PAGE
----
starry night - quotes and descriptions to inspire creative writing
Sheila gazes at those bright friends of the moon and their pattern that seems so fixed and yet ever-changing, distant lights to call her heart, to inspire dreams of other worlds.
Under a sky of perfect midnight velvet, under stars so brilliant they drew the eyes heaven bound, the lyrics of starry starry night played softly in Ed's mind. As the light twinkled and the unheard music played, his steps fell lightly over the rutted path.
Without my glasses the starry night was a brilliant Van Gogh, everything bigger and brighter, blurred in the most fantastic way. Just gazing at the midnight blue canvass above stole every thought from my mind, the usual carousel of worries simply forgotten. There was the heavenly stars above and a crescent moon to smile down; what else was there to know about?
Perhaps it was drugs, or likely the head blow David gave me on parting, but the stars above glowed large like street-lamps. Each one was more of an sallow yellow orb than a brilliant pin-prick of white. Once gravity had brought my body horizontal to the wet grass the starry night was all I saw, all I cared about, it was as if Vincent Van Gogh himself had returned to paint it.
The black before them had a velvet quality, like the air had been thickened somehow. Without an upwards glance Sherbet knew it was star speckled and cloudless. He glanced downward to the path he knew to be rocky by the feel under his stolen plimsoles to find that twilight was over, other than admiring the constellations above, his eyes were useless until the dawn.
The starry night above was better than any software imitation. There were lighter patches, clusters of faint and bold light, the constellations altered according to the time of year. These were the same stars that greeted the ancients, the same ones that would be there in millions of years. Sameen sat back against the cool wood of the fence. What was a few minutes in untold reams of time?
I felt a raindrop fall against my skin, followed by several others, but I didn't have the heart to go back inside. I moved over and sat on the edge of the roof, crossing one leg over the other, leaning back on my palms to observe the remaining constellations uncovered from the clouds. The moon hung full and hazy beneath an eclipse of blazing stars, allowing me to see the rooftops of the identically bleak buildings surrounding my own. My body was a fountain for the incoming rain, the water making my eyelids heavy. I closed my dull grey eyes, a rattled sigh passing through my parted lips as I did so, causing my breath to fog up in front of me, obscuring my vision, as I took in the feeling of wet, bruised skin.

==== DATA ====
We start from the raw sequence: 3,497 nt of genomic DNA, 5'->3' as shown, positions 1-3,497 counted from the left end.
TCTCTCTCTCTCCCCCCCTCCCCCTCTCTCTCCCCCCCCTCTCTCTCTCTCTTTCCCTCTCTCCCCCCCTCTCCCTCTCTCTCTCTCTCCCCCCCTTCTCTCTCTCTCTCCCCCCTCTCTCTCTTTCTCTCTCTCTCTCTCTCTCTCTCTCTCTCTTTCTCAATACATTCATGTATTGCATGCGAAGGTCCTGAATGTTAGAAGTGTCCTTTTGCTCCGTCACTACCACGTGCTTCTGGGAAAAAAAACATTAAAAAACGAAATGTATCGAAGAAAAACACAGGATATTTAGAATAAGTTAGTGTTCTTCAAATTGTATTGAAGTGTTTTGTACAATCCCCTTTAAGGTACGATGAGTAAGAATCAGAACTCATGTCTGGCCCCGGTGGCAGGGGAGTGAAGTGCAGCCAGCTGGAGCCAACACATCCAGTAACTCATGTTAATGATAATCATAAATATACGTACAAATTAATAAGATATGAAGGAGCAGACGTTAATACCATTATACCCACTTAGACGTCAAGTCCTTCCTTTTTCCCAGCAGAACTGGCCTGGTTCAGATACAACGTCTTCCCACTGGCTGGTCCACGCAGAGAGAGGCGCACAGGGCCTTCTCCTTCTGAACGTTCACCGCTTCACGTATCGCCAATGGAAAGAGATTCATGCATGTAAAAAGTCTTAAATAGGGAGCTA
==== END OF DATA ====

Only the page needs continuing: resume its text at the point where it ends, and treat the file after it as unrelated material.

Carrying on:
A starry night loomed above, pretty enough to ignite the heart of any nature's child, yet not one of them cast their eyes upward to see it. All they cared about was moving their heavy boots over the slick mud and no amount of starlight could render the path visible.
Without her eyewear the sky above belonged in the museum of modern art right alongside Van Gogh's starry night. The light radiated from every star and her distorted lenses twisted it into gleeful patterns. Returning the starry night to constellations of pin-pricks was simple, but her glasses would be staying right in her pocket while she took in the sky above.
The breeze blew warm announcing the coming of summer's hottest days. The aroma of the tall grasses were an intoxicating perfume and the starry night above was a painting more sublime than any man could create. The clarity above became reflected in Clayton's mind and before the sunset he'd set a plan in motion.
Somewhere in the starry night was a beating human heart and lungs that took in artificial air. Heidi held her hand up to the sky as if to feel his life energy in her fingers, her astronaut, her love. How precarious is existence seemed now, but perhaps no more than those left behind. We all depend of life support systems, it's just that Victor's were more obvious on their smaller scale.
The idea of putting a price on a starry night was once nonsense; now we have to travel so far from pollution to prove stars aren't only in the myths and stories of old. The trip alone is so costly that most use it as a wedding, taking that moment under the brilliant constellations to make their vows, hoping that the spiritual moment carries them through the caustic city life that awaits their return.
Tink was a starry night enthusiast. While others flicked channels for soap operas and drama, he planned the best locations for any given weather pattern. As the daylight faded his car was packed with telescopes, a folded chair and a flask of tea. Nothing would keep him from the stars; they were his relaxation, his obsession, his connection to the universe that fascinated him so.
The street lamps reflections in the otherwise black river stretched out like flaming stilts, ruffled by the cool breeze. Sylvia smiled, it was like "Starry Night Over the Rhone." It must have been a night just like this that Van Gogh got his inspiration, the natural light above, the man-induced glows igniting the cold water.
The stars hung above them, as if strung in the air by invisible strings.